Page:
A vote against dict(keyword=value) sugar + musing on how to do it

Bengt Richter bokr at oz.net
Fri Jun 20 20:05:43 CEST 2003


I'd rather have unambiguous use of it for subclasses of dict.

    def md(**kw):return kw
    d = dict(md(keyword=value))

is not that much work. Unambiguous simple use in subclasses is more important IMO.

<musing>
If there were a way to partition arguments into multiple arg lists so __new__ could optionally
have separable lists for passing to base class constructors vs using for the
subclass __new__ vs letting __init__ maybe do something. E.g., you could separate multiple
lists with ';'

    class D(dict):
        def __new__(cls, *args, **kw; number=123,**subclass_kw):  #XXX# currently illegal
        self = dict.__new__(cls, *args, **kw)                     #XXX# shouldn't be legal unless
        self.color = subclass_kw.get('color','blue')              #     we can partition arg lists, IMO 
        self.number = number
        return self
    ...
    d1 = D(key=value, key2=value2)  #XXX# means default args for number, subclass_kw
    d2 = D(; 456, color='red')      #XXX# empty base dict, other non-default attributes

I.e., D is drop-in compatible for base-class-compatible construction calls, and has to be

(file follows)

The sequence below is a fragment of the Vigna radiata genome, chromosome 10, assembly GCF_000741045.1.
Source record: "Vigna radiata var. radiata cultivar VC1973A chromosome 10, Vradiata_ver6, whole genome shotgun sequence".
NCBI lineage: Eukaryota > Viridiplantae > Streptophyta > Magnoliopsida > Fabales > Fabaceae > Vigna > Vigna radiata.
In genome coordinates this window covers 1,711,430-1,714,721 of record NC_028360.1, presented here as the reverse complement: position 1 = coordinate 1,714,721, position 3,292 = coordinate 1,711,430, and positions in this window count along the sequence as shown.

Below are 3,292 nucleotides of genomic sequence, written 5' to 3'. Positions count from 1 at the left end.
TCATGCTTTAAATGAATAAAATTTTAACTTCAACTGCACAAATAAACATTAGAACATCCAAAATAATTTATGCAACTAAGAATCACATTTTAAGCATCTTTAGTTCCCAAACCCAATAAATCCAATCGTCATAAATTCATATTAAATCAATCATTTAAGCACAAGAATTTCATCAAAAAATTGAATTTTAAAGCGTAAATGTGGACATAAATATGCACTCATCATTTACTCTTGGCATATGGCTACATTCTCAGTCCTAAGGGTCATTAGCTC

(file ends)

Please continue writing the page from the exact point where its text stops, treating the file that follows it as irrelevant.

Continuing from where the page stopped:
different anyway for special subclass parameters, so the ';' seems ok. Or is there a hidden gotcha?

<tangential>
BTW, since a (name,value) tuple sequence also works, maybe it would be nice to be
able to construct such a sequence without quotes on the even-index elements. E.g., with
new keyword assoc:

    assoc(name0, val0, name1, val1, etc, etc) => [('name0',val0), ('name1',val1), ('etc', etc)]

This would provide the unquoted naming in an ordered context as well as the unordered keyword=value
pairings.

Or course, in source you can spell that
    zip('name0 name1 etc'.split(),
        [name0,name1,etc])
but that ugly for longer sequences where it's harder to match the pairs, not to mention
other considerations.
</tangential>
</musing>

Regards,
Bengt Richter
(copy to python-dev at python.org, per advice in c.l.p
"Subject: a clean way to define dictionary" thread.)

Regards,
Bengt Richter




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